At its heart, Marrakesh is a city of design. Beyond the Barbary apes and snake charmers on the main square of the medina and the frantic bartering in the narrow, labyrinthine alleys of the souk, the Ochre City has perhaps the world’s greatest collection of classical Islamic architecture, encompassing exquisite courtyard gardens full of fragrant flowers, shade trees and murmuring fountains. The absolute highest expression of this ideal is the Serge Lutens Foundation, built over the last 50 years by the visionary French perfumer and aesthete. The edifice, cobbled together from 60 separate riads, covers two and a half acres and houses Lutens’s unparalleled collection of art, artifacts and hand-wrought craftsmanship. The only problem? This 33,000-square-foot monument isn’t open to the general public, and the only people allowed to visit are guests of the Royal Mansour—the five-star hotel built and owned by King Mohammed VI.
It may seem counterintuitive (and a bit elitist) to build what amounts to a museum and then bar people from seeing it, but all you need to do is visit the Majorelle Garden, one of the city’s most popular tourist attractions, to understand Lutens’s reasoning. Saved from demolition in the 1970s and lovingly restored by Pierre Bergé and Yves Saint Laurent (whose museum is next door), the Majorelle Garden is a pilgrimage for design lovers—and their legions are a problem. Originally the home and studio of French painter Jacques Majorelle, the rare botanical garden is punctuated by buildings painted in his namesake shade of blue, and it attracts hordes of selfie stick–wielding influencer wannabes who crowd and jostle each other in what was intended to be a serene space. By the same token, the line for a momentary glimpse at the intricately carved and ornamented Saadian Tombs (an ancient royal necropolis) often exceeds an hour’s wait, and the tour groups traipsing through the Bahia or El Badi palaces take some of the magic away from the magnificent interiors.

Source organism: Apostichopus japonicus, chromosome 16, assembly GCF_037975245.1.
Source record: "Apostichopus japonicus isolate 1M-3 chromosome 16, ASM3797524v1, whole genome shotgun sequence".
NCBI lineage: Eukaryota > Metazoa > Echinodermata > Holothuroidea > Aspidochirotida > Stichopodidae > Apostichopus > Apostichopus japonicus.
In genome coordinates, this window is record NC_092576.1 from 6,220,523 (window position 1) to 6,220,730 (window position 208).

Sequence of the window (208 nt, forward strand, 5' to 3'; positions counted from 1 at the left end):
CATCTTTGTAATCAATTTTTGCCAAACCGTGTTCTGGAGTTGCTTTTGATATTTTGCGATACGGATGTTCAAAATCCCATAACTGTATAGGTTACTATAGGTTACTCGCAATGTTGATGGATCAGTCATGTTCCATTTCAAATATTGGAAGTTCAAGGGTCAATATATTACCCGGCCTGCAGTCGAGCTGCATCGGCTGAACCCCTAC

Which is precisely why Lutens has so severely restricted access to his masterpiece. The guiding principle of Moroccan architecture and garden design is to create quiet, contemplative spaces where the only sounds are murmuring water or music, and the only scent the heady aroma of a tropical blossom. The low-lit rooms are meant to offer respite from the harsh light and heat of the city, a calm space in which to retreat from the frenetic streets. Unique among the sites of Marrakesh, the Serge Lutens House offers this experience.
Guests of the Royal Mansour are transported via vintage sidecar to an unassuming front door. Inside, they’re greeted with the traditional Moroccan welcome of milk and dates and then conducted, at a monastic pace, through a maze of elaborate rooms and courtyards. The spaces are hushed, and so deeply sensory that the experience takes on a spiritual quality. No cameras are allowed, not for the cheesy reason of selling postcards in the gift shop (there is none), but to ensure that visitors fully immerse themselves in the present and their immediate surroundings. The symmetry of the rooms, with Moorish arches radiating and dizzyingly ornate geometric designs on the hand-carved ceilings, recall an M.C. Escher print, while the custom light fixtures and furniture designed by Lutens himself have to be seen to be believed. African art and artifacts, collected from all over the continent, are deployed inventively, like the Jewish Berber wedding belts that serve as wall coverings or the artful tabletop compositions of priceless antiquities. The floors are smothered in the finest carpets, and the walls covered with masks and masterworks by the likes of Majorelle, Edy Legrand and Paul Jouve. It’s an aesthete’s dream, culminating in tea and pastries in a quiet corner and a visit to Lutens’ perfume museum.
So extraordinary is the experience that leaving feels like being evicted from paradise, but returning to the Royal Mansour isn’t
exactly a hardship. Set amid lush gardens dotted with orange trees, the hotel is another dazzling example of Moroccan design and offers sufficient reasons to stay there on its own. The exclusive access to the Serge Lutens Foundation, however, makes it mandatory.